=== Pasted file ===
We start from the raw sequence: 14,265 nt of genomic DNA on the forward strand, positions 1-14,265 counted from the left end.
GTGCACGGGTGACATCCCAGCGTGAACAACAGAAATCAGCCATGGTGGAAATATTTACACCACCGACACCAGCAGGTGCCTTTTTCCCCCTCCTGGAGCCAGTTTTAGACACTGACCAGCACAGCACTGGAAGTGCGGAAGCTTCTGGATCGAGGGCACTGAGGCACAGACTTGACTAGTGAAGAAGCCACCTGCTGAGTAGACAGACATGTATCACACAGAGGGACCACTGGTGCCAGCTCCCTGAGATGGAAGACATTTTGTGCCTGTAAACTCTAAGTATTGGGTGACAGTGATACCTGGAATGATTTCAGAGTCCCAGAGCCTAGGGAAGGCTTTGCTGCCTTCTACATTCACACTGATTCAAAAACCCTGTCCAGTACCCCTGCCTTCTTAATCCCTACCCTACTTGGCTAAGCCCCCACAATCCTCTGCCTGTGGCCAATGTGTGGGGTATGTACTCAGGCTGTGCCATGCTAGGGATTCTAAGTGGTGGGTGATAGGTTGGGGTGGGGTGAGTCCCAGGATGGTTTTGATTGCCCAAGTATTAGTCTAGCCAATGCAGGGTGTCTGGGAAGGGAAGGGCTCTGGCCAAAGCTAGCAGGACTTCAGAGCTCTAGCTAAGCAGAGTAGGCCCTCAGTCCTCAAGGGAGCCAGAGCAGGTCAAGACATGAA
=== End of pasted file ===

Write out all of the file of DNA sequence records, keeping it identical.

We start from the raw sequence: 14,265 nt of genomic DNA on the forward strand, positions 1-14,265 counted from the left end.
GTGCACGGGTGACATCCCAGCGTGAACAACAGAAATCAGCCATGGTGGAAATATTTACACCACCGACACCAGCAGGTGCCTTTTTCCCCCTCCTGGAGCCAGTTTTAGACACTGACCAGCACAGCACTGGAAGTGCGGAAGCTTCTGGATCGAGGGCACTGAGGCACAGACTTGACTAGTGAAGAAGCCACCTGCTGAGTAGACAGACATGTATCACACAGAGGGACCACTGGTGCCAGCTCCCTGAGATGGAAGACATTTTGTGCCTGTAAACTCTAAGTATTGGGTGACAGTGATACCTGGAATGATTTCAGAGTCCCAGAGCCTAGGGAAGGCTTTGCTGCCTTCTACATTCACACTGATTCAAAAACCCTGTCCAGTACCCCTGCCTTCTTAATCCCTACCCTACTTGGCTAAGCCCCCACAATCCTCTGCCTGTGGCCAATGTGTGGGGTATGTACTCAGGCTGTGCCATGCTAGGGATTCTAAGTGGTGGGTGATAGGTTGGGGTGGGGTGAGTCCCAGGATGGTTTTGATTGCCCAAGTATTAGTCTAGCCAATGCAGGGTGTCTGGGAAGGGAAGGGCTCTGGCCAAAGCTAGCAGGACTTCAGAGCTCTAGCTAAGCAGAGTAGGCCCTCAGTCCTCAAGGGAGCCAGAGCAGGTCAAGACATGAA